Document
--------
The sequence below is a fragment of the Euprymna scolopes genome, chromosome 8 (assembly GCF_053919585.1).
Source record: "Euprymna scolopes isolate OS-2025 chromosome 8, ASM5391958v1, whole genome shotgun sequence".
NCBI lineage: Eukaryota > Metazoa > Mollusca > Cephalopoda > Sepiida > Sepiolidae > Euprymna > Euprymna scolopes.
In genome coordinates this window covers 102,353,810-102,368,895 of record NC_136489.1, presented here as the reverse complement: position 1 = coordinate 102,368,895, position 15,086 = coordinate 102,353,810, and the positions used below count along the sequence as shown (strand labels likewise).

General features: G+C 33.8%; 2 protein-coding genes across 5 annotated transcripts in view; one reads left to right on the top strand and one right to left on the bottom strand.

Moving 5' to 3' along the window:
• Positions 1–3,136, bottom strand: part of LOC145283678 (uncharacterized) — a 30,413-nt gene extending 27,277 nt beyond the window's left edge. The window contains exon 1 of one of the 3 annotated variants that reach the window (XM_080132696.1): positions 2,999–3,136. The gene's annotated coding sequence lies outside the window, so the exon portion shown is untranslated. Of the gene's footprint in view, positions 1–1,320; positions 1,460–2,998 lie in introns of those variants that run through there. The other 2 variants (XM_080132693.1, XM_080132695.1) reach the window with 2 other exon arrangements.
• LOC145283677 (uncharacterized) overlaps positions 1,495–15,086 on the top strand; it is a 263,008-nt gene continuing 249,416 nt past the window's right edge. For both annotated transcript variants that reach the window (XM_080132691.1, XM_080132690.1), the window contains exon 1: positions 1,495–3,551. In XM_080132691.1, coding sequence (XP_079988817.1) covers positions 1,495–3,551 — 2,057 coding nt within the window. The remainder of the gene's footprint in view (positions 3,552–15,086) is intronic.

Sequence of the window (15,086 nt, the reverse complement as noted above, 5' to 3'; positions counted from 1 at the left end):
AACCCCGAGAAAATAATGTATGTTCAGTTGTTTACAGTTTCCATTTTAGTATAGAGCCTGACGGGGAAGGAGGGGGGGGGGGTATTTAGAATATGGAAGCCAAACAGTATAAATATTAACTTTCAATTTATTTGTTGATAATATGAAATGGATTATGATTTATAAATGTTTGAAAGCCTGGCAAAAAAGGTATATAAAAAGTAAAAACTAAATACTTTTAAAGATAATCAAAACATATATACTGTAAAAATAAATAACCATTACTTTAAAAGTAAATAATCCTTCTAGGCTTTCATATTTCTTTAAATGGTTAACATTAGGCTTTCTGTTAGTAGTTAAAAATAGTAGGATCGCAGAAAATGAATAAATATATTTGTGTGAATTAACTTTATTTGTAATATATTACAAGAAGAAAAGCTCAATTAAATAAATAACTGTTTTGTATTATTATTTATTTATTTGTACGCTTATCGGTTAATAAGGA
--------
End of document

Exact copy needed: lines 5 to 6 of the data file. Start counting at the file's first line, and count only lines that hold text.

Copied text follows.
General features: G+C 33.8%; 2 protein-coding genes across 5 annotated transcripts in view; one reads left to right on the top strand and one right to left on the bottom strand.

Moving 5' to 3' along the window: